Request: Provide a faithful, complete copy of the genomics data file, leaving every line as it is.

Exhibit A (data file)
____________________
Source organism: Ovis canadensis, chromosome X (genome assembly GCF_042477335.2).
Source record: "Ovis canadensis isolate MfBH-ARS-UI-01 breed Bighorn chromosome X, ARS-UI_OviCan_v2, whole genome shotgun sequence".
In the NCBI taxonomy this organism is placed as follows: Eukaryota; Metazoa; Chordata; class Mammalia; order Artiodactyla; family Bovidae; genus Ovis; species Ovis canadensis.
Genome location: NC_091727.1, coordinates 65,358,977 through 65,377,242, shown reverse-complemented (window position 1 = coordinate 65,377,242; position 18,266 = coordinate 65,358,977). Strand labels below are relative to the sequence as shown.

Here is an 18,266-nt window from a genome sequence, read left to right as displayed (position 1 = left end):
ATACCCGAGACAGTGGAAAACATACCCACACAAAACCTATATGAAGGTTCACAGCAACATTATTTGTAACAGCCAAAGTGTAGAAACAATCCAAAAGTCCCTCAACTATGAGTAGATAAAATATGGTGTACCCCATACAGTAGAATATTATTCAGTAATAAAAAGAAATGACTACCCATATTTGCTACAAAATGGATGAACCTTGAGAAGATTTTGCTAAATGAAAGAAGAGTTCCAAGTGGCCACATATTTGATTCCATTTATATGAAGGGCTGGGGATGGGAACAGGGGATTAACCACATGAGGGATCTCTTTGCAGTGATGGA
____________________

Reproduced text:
Source organism: Ovis canadensis, chromosome X (genome assembly GCF_042477335.2).
Source record: "Ovis canadensis isolate MfBH-ARS-UI-01 breed Bighorn chromosome X, ARS-UI_OviCan_v2, whole genome shotgun sequence".
In the NCBI taxonomy this organism is placed as follows: Eukaryota; Metazoa; Chordata; class Mammalia; order Artiodactyla; family Bovidae; genus Ovis; species Ovis canadensis.
Genome location: NC_091727.1, coordinates 65,358,977 through 65,377,242, shown reverse-complemented (window position 1 = coordinate 65,377,242; position 18,266 = coordinate 65,358,977). Strand labels below are relative to the sequence as shown.

Here is an 18,266-nt window from a genome sequence, read left to right as displayed (position 1 = left end):
ATACCCGAGACAGTGGAAAACATACCCACACAAAACCTATATGAAGGTTCACAGCAACATTATTTGTAACAGCCAAAGTGTAGAAACAATCCAAAAGTCCCTCAACTATGAGTAGATAAAATATGGTGTACCCCATACAGTAGAATATTATTCAGTAATAAAAAGAAATGACTACCCATATTTGCTACAAAATGGATGAACCTTGAGAAGATTTTGCTAAATGAAAGAAGAGTTCCAAGTGGCCACATATTTGATTCCATTTATATGAAGGGCTGGGGATGGGAACAGGGGATTAACCACATGAGGGATCTCTTTGCAGTGATGGA